One of the criticisms of Gettysburg and especially Gods and Generals is that despite realistic and well-done battle scenes, even the most interesting and otherwise historically accurate characters would lapse into very long-winded monologues and soliloquies.
The Dark Knight Saga is peppered with these. It's particularly odd when Michael Caine's Alfred, who speaks with a Cockney accent and is given to British slang and idioms, spontaneously breaks into one of these.
The movies of Kevin Smith get away with this because while the spontaneous eloquent monologues can be long and a little too on-the-nose, compressing geeky conversations from hours to minutes, said monologues are Sophisticated as Hell.
Memorably parodied in Billy Madison, in which Billy is asked to give one of these describing how a work of literature reflects the changes the Industrial Revolution had on the modern novel as part of the climactic general knowledge quiz. He elects to compare the Industrial Revolution to a children's story called "The Puppy Who Lost His Way", and the scene cuts to the ending of the seemingly inspirational monologue he gives on the subject, after which everyone cheers (for the school football team which Billy threw in a Shout-Out to in the last line of his speech). Then Billy turns to the moderating headmaster to find out how he did, and this is the response:
Headmaster: [Completely deadpan] Mr. Madison, what you've just said... is one of the most insanely idiotic things I've ever heard. At no point in your rambling, incoherent response were you even close to anything that could be considered a rational thought. Everyone in this room is now dumber for having listened to it. I award you no points, and may God have mercy on your soul.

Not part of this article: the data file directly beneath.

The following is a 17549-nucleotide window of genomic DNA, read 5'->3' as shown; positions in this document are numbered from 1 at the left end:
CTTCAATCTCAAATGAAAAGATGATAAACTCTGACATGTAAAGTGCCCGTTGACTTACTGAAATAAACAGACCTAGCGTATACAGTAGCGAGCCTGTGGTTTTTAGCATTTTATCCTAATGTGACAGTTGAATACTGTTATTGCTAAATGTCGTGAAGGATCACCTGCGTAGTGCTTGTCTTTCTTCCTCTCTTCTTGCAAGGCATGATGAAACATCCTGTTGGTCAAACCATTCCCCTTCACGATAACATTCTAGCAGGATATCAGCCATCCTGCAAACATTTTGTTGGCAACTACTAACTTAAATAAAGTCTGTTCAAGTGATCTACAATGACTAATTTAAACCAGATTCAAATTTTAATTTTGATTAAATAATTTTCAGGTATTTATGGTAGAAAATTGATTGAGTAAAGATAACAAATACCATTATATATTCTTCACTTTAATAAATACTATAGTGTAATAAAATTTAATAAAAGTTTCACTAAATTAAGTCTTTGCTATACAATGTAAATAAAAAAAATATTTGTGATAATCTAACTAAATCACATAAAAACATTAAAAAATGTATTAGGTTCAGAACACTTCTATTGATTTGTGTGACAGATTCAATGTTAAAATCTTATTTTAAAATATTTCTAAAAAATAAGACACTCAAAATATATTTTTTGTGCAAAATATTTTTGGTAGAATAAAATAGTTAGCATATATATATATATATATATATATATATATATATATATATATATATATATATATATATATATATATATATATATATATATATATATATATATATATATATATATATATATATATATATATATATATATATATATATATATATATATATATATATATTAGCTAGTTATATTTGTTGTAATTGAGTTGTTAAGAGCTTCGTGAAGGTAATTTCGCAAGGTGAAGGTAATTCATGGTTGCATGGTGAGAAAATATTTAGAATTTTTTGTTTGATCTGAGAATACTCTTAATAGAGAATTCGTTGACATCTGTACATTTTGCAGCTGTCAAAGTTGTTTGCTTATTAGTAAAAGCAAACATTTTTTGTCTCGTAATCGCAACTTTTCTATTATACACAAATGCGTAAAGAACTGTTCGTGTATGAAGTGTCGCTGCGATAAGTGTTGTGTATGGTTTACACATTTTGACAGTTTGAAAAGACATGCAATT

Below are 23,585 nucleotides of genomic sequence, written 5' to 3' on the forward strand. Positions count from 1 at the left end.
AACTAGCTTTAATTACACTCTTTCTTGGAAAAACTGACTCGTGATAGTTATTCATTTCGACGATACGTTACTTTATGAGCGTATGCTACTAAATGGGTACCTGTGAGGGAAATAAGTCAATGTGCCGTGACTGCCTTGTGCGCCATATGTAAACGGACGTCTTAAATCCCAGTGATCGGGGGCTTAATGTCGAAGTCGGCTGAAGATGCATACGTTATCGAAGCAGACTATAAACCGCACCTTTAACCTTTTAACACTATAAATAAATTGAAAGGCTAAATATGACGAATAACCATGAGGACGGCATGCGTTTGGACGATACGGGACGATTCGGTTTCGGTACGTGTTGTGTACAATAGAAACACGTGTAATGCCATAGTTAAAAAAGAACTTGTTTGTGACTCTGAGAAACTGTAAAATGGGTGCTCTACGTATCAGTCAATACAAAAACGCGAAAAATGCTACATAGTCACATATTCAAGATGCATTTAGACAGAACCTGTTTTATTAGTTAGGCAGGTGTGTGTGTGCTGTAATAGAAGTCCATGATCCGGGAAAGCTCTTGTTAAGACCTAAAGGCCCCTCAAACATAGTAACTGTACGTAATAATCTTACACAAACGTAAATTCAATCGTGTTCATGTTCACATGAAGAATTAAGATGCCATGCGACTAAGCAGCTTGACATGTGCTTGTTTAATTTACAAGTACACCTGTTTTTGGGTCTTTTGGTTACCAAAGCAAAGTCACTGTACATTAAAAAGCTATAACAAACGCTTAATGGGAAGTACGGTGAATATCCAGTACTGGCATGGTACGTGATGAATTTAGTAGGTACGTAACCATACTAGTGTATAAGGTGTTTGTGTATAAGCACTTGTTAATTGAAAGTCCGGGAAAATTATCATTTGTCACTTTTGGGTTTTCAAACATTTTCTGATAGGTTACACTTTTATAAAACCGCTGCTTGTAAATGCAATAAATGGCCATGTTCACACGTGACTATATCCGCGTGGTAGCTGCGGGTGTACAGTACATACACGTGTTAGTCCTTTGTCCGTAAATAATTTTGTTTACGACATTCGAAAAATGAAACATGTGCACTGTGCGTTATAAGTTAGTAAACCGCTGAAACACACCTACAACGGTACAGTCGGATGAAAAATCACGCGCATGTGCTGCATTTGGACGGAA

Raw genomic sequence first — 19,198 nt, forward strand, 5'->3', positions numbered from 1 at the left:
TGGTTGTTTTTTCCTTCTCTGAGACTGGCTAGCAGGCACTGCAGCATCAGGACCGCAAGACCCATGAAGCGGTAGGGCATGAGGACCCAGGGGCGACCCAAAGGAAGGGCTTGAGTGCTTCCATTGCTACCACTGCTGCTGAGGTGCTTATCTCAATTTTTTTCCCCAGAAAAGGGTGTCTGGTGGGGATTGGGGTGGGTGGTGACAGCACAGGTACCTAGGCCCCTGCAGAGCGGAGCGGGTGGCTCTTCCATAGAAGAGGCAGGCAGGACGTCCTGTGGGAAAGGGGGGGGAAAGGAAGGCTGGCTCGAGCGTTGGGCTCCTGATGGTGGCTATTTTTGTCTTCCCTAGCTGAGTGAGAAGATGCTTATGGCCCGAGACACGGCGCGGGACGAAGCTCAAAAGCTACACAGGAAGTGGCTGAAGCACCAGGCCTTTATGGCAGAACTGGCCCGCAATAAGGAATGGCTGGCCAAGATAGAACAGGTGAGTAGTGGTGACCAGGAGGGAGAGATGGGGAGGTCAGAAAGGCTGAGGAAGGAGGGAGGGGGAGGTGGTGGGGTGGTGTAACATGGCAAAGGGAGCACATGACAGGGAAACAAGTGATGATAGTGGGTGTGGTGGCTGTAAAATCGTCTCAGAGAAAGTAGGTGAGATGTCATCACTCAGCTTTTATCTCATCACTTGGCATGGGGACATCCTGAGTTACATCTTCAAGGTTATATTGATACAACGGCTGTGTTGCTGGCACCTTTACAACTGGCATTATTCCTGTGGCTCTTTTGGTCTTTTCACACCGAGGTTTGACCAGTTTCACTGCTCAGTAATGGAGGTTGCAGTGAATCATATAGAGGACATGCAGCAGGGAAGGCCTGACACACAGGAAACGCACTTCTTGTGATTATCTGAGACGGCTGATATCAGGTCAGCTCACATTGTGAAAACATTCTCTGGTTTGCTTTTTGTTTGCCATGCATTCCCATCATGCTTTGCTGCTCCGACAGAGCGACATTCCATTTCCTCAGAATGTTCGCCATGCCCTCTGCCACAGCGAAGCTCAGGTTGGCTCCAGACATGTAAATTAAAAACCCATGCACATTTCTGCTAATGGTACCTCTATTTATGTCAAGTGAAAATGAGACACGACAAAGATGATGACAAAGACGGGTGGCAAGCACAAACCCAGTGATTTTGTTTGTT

Billy: ...okay, a simple "wrong" would have done just fine.
This is why in the movie version of Being There (1979) Chance the Gardener speaks in the tone, manner, etc. that he does. Peter Sellers realized that since Chance grew up with television as his only window to the outside world, his way of speaking would have to be based on how people on TV speak. His subsequent calm eloquence has the side effect of making otherwise intelligent, cultured, powerful people think he is one of them, rather than the mentally challenged fool he actually is - even when he bluntly tells another character he is completely illiterate.
Before Aaron Sorkin, there was Paddy Chayefsky. The characters of Network are virtually superhuman in their eloquence. Taken Up to Eleven with Ned Beatty's legendary "The World is a Business" speech.
The Dune books by Frank Herbert are populated with highly intelligent and intensely educated characters, products of various schools of human talent. Conversation between two or more such characters inevitably entails great attention to minutiae and nuance, sometimes resorting to exotic languages more suited to such subtleties. Monologuing isn't exactly infrequent. Special mention goes to Bijaz, a dwarf of uncanny charisma and sharp intellect, easily dismissed by most but secretly a Tleilaxu master, whose speech largely consists of word games with hidden meanings, crafted in real time. All in all, Tropes Are Not Bad.
The poem Scots Wha Hae by Robert Burns purports to be the words of Robert the Bruce to his troops before the battle that would win Scotland's independence. Great poem. No way any general could come up with it on the spur of the moment. It's different enough from any normal speech that the Terrans use it as a post-hypnotic Berserk Button for their first batch of troops in The Forever War.
The Brothers Karamazov. Dmitri can spout poetry and orate like the best of 'em when half-drunk, and seemingly only while half-drunk.
...and what's worse, saying all these things in a highly restrictive poetic meter!
Subverted in Virgil's Aeneid. The more upset Aeneas gets while telling his story, the less his speech follows proper Latin grammar rules. This both shows Virgil's extraordinary wordcraft and frustrates the living crap out of students who have translated it.
Assorted myths and legends from other nations, also. Whether it's one of Chretien de Troyes's Arthurian romances, or the Shah Nameh, or a tale from The Arabian Nights, nobody speaks in a naturalistic manner.